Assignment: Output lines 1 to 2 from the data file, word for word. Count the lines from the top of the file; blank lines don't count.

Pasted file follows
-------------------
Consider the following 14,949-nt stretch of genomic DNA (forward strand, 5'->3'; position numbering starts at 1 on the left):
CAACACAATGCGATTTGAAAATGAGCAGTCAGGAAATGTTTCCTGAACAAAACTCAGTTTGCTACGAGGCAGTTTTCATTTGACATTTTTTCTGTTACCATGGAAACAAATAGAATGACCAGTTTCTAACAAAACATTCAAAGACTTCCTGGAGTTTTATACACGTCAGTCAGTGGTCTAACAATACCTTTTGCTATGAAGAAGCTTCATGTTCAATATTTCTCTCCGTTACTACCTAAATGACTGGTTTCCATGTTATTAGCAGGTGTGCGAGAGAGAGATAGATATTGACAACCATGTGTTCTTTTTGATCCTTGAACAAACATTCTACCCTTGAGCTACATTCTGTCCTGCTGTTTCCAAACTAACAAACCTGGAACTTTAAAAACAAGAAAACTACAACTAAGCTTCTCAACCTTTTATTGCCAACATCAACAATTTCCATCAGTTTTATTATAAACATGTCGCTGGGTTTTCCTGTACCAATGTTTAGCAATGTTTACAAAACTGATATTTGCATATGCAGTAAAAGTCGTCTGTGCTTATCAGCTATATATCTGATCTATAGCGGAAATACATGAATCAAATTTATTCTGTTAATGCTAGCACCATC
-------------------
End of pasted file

Consider the following 14,949-nt stretch of genomic DNA (forward strand, 5'->3'; position numbering starts at 1 on the left):
CAACACAATGCGATTTGAAAATGAGCAGTCAGGAAATGTTTCCTGAACAAAACTCAGTTTGCTACGAGGCAGTTTTCATTTGACATTTTTTCTGTTACCATGGAAACAAATAGAATGACCAGTTTCTAACAAAACATTCAAAGACTTCCTGGAGTTTTATACACGTCAGTCAGTGGTCTAACAATACCTTTTGCTATGAAGAAGCTTCATGTTCAATATTTCTCTCCGTTACTACCTAAATGACTGGTTTCCATGTTATTAGCAGGTGTGCGAGAGAGAGATAGATATTGACAACCATGTGTTCTTTTTGATCCTTGAACAAACATTCTACCCTTGAGCTACATTCTGTCCTGCTGTTTCCAAACTAACAAACCTGGAACTTTAAAAACAAGAAAACTACAACTAAGCTTCTCAACCTTTTATTGCCAACATCAACAATTTCCATCAGTTTTATTATAAACATGTCGCTGGGTTTTCCTGTACCAATGTTTAGCAATGTTTACAAAACTGATATTTGCATATGCAGTAAAAGTCGTCTGTGCTTATCAGCTATATATCTGATCTATAGCGGAAATACATGAATCAAATTTATTCTGTTAATGCTAGCACCATC